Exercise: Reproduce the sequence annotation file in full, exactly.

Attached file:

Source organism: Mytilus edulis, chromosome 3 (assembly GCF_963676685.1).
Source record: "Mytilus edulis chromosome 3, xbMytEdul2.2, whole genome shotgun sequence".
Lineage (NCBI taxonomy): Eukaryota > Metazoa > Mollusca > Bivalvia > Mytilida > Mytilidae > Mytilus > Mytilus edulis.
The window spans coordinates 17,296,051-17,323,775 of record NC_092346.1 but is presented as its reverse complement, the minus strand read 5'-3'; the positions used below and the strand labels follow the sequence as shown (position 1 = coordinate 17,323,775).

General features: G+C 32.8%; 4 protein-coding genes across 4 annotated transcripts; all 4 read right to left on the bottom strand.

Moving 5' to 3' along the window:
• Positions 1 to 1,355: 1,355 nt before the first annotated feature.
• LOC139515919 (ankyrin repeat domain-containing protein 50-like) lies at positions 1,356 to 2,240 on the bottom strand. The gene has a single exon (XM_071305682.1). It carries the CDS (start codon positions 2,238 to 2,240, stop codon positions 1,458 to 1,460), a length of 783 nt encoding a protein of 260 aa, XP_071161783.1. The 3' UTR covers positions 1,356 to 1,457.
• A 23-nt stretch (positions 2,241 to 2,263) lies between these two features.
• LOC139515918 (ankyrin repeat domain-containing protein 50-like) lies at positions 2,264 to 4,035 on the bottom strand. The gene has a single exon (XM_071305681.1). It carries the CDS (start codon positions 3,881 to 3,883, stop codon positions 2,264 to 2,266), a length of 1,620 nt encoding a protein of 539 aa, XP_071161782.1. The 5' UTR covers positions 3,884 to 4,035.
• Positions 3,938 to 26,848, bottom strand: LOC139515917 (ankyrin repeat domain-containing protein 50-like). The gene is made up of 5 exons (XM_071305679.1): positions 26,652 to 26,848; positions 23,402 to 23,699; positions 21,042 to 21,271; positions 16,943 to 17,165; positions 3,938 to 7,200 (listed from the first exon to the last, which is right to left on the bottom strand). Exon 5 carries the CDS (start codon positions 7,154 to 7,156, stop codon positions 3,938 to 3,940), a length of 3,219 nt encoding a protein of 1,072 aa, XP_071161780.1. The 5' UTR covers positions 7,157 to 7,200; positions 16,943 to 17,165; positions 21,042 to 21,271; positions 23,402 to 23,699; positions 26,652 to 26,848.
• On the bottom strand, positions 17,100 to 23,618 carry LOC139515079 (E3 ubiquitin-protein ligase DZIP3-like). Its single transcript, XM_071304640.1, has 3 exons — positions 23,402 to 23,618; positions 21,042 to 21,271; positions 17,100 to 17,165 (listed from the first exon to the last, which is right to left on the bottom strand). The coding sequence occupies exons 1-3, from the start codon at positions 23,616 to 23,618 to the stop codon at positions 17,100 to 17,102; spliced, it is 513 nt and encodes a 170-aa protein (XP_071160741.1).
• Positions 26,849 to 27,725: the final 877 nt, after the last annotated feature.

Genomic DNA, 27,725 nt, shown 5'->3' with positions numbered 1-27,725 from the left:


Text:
Source organism: Mytilus edulis, chromosome 3 (assembly GCF_963676685.1).
Source record: "Mytilus edulis chromosome 3, xbMytEdul2.2, whole genome shotgun sequence".
Lineage (NCBI taxonomy): Eukaryota > Metazoa > Mollusca > Bivalvia > Mytilida > Mytilidae > Mytilus > Mytilus edulis.
The window spans coordinates 17,296,051-17,323,775 of record NC_092346.1 but is presented as its reverse complement, the minus strand read 5'-3'; the positions used below and the strand labels follow the sequence as shown (position 1 = coordinate 17,323,775).

General features: G+C 32.8%; 4 protein-coding genes across 4 annotated transcripts; all 4 read right to left on the bottom strand.

Moving 5' to 3' along the window:
• Positions 1 to 1,355: 1,355 nt before the first annotated feature.
• LOC139515919 (ankyrin repeat domain-containing protein 50-like) lies at positions 1,356 to 2,240 on the bottom strand. The gene has a single exon (XM_071305682.1). It carries the CDS (start codon positions 2,238 to 2,240, stop codon positions 1,458 to 1,460), a length of 783 nt encoding a protein of 260 aa, XP_071161783.1. The 3' UTR covers positions 1,356 to 1,457.
• A 23-nt stretch (positions 2,241 to 2,263) lies between these two features.
• LOC139515918 (ankyrin repeat domain-containing protein 50-like) lies at positions 2,264 to 4,035 on the bottom strand. The gene has a single exon (XM_071305681.1). It carries the CDS (start codon positions 3,881 to 3,883, stop codon positions 2,264 to 2,266), a length of 1,620 nt encoding a protein of 539 aa, XP_071161782.1. The 5' UTR covers positions 3,884 to 4,035.
• Positions 3,938 to 26,848, bottom strand: LOC139515917 (ankyrin repeat domain-containing protein 50-like). The gene is made up of 5 exons (XM_071305679.1): positions 26,652 to 26,848; positions 23,402 to 23,699; positions 21,042 to 21,271; positions 16,943 to 17,165; positions 3,938 to 7,200 (listed from the first exon to the last, which is right to left on the bottom strand). Exon 5 carries the CDS (start codon positions 7,154 to 7,156, stop codon positions 3,938 to 3,940), a length of 3,219 nt encoding a protein of 1,072 aa, XP_071161780.1. The 5' UTR covers positions 7,157 to 7,200; positions 16,943 to 17,165; positions 21,042 to 21,271; positions 23,402 to 23,699; positions 26,652 to 26,848.
• On the bottom strand, positions 17,100 to 23,618 carry LOC139515079 (E3 ubiquitin-protein ligase DZIP3-like). Its single transcript, XM_071304640.1, has 3 exons — positions 23,402 to 23,618; positions 21,042 to 21,271; positions 17,100 to 17,165 (listed from the first exon to the last, which is right to left on the bottom strand). The coding sequence occupies exons 1-3, from the start codon at positions 23,616 to 23,618 to the stop codon at positions 17,100 to 17,102; spliced, it is 513 nt and encodes a 170-aa protein (XP_071160741.1).
• Positions 26,849 to 27,725: the final 877 nt, after the last annotated feature.

Genomic DNA, 27,725 nt, shown 5'->3' with positions numbered 1-27,725 from the left: